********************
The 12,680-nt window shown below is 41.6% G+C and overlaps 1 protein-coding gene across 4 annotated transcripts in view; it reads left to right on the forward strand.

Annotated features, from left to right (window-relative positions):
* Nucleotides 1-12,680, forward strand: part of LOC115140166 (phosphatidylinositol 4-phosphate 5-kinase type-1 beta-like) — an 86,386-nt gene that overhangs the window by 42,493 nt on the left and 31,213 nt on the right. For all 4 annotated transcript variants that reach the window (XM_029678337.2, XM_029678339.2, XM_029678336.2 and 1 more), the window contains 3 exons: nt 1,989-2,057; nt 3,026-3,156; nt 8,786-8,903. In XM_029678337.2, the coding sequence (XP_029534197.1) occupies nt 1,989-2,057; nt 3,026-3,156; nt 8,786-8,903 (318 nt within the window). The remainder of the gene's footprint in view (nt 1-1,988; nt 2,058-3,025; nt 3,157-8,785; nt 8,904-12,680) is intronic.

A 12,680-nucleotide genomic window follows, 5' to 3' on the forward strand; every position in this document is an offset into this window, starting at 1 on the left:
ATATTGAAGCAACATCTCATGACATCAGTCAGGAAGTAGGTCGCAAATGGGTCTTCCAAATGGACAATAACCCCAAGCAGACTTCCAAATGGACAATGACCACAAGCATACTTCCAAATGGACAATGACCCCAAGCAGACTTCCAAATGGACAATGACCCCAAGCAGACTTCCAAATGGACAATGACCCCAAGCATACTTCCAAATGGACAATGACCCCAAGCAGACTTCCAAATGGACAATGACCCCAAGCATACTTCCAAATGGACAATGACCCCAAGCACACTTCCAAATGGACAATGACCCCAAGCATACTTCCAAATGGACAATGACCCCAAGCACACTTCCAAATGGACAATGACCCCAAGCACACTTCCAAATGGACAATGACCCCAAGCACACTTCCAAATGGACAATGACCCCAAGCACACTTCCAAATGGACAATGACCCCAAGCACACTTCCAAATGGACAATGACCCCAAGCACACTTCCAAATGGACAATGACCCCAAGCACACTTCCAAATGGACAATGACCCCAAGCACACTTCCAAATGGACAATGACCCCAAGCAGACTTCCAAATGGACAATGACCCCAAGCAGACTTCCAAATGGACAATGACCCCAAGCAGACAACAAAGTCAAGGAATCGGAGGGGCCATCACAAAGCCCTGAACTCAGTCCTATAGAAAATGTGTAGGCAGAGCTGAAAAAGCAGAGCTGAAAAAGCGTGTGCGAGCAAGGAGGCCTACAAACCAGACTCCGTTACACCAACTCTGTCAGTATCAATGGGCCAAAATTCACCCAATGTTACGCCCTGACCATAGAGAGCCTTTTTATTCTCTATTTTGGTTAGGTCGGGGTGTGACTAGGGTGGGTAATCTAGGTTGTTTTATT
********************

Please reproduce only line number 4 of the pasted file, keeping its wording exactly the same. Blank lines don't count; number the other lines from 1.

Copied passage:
A 12,680-nucleotide genomic window follows, 5' to 3' on the forward strand; every position in this document is an offset into this window, starting at 1 on the left: